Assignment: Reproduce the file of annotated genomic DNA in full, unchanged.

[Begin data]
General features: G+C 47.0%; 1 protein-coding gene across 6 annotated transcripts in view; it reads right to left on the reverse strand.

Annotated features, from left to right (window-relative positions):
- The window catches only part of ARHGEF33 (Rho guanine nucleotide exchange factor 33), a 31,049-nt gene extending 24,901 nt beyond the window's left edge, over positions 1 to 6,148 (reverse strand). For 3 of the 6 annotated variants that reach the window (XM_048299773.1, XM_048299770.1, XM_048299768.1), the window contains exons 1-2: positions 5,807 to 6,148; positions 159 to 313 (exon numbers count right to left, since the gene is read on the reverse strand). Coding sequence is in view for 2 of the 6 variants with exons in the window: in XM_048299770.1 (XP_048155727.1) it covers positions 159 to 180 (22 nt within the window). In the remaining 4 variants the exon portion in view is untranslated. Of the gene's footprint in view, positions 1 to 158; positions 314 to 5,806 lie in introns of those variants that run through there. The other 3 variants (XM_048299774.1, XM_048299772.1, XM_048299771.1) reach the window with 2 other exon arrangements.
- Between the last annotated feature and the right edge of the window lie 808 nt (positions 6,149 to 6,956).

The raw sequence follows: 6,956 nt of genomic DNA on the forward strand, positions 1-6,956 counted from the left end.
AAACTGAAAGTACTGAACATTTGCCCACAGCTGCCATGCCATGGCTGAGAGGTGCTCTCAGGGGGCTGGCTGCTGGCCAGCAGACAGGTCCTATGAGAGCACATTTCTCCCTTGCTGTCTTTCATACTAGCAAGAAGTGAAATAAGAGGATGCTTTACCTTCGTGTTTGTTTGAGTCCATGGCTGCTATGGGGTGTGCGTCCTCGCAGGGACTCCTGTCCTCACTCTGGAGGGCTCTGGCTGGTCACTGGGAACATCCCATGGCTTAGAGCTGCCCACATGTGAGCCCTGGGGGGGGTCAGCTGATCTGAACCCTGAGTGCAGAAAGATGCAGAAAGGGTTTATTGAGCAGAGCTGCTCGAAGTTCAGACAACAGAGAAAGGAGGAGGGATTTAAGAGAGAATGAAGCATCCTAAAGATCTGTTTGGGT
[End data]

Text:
General features: G+C 47.0%; 1 protein-coding gene across 6 annotated transcripts in view; it reads right to left on the reverse strand.

Annotated features, from left to right (window-relative positions):
- The window catches only part of ARHGEF33 (Rho guanine nucleotide exchange factor 33), a 31,049-nt gene extending 24,901 nt beyond the window's left edge, over positions 1 to 6,148 (reverse strand). For 3 of the 6 annotated variants that reach the window (XM_048299773.1, XM_048299770.1, XM_048299768.1), the window contains exons 1-2: positions 5,807 to 6,148; positions 159 to 313 (exon numbers count right to left, since the gene is read on the reverse strand). Coding sequence is in view for 2 of the 6 variants with exons in the window: in XM_048299770.1 (XP_048155727.1) it covers positions 159 to 180 (22 nt within the window). In the remaining 4 variants the exon portion in view is untranslated. Of the gene's footprint in view, positions 1 to 158; positions 314 to 5,806 lie in introns of those variants that run through there. The other 3 variants (XM_048299774.1, XM_048299772.1, XM_048299771.1) reach the window with 2 other exon arrangements.
- Between the last annotated feature and the right edge of the window lie 808 nt (positions 6,149 to 6,956).

The raw sequence follows: 6,956 nt of genomic DNA on the forward strand, positions 1-6,956 counted from the left end.
AAACTGAAAGTACTGAACATTTGCCCACAGCTGCCATGCCATGGCTGAGAGGTGCTCTCAGGGGGCTGGCTGCTGGCCAGCAGACAGGTCCTATGAGAGCACATTTCTCCCTTGCTGTCTTTCATACTAGCAAGAAGTGAAATAAGAGGATGCTTTACCTTCGTGTTTGTTTGAGTCCATGGCTGCTATGGGGTGTGCGTCCTCGCAGGGACTCCTGTCCTCACTCTGGAGGGCTCTGGCTGGTCACTGGGAACATCCCATGGCTTAGAGCTGCCCACATGTGAGCCCTGGGGGGGGTCAGCTGATCTGAACCCTGAGTGCAGAAAGATGCAGAAAGGGTTTATTGAGCAGAGCTGCTCGAAGTTCAGACAACAGAGAAAGGAGGAGGGATTTAAGAGAGAATGAAGCATCCTAAAGATCTGTTTGGGT